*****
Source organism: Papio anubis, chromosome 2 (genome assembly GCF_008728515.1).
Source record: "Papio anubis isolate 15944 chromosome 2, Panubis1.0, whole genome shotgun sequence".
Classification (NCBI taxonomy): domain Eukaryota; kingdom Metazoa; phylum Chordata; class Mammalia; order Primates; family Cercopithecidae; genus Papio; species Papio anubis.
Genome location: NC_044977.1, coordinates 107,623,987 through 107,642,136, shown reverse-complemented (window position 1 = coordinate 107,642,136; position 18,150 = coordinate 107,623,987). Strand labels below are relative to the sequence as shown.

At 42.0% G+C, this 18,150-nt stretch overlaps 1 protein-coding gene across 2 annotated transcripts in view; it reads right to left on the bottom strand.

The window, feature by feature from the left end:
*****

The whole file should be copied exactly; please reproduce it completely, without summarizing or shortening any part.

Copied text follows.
Source organism: Papio anubis, chromosome 2 (genome assembly GCF_008728515.1).
Source record: "Papio anubis isolate 15944 chromosome 2, Panubis1.0, whole genome shotgun sequence".
Classification (NCBI taxonomy): domain Eukaryota; kingdom Metazoa; phylum Chordata; class Mammalia; order Primates; family Cercopithecidae; genus Papio; species Papio anubis.
Genome location: NC_044977.1, coordinates 107,623,987 through 107,642,136, shown reverse-complemented (window position 1 = coordinate 107,642,136; position 18,150 = coordinate 107,623,987). Strand labels below are relative to the sequence as shown.

At 42.0% G+C, this 18,150-nt stretch overlaps 1 protein-coding gene across 2 annotated transcripts in view; it reads right to left on the bottom strand.

The window, feature by feature from the left end: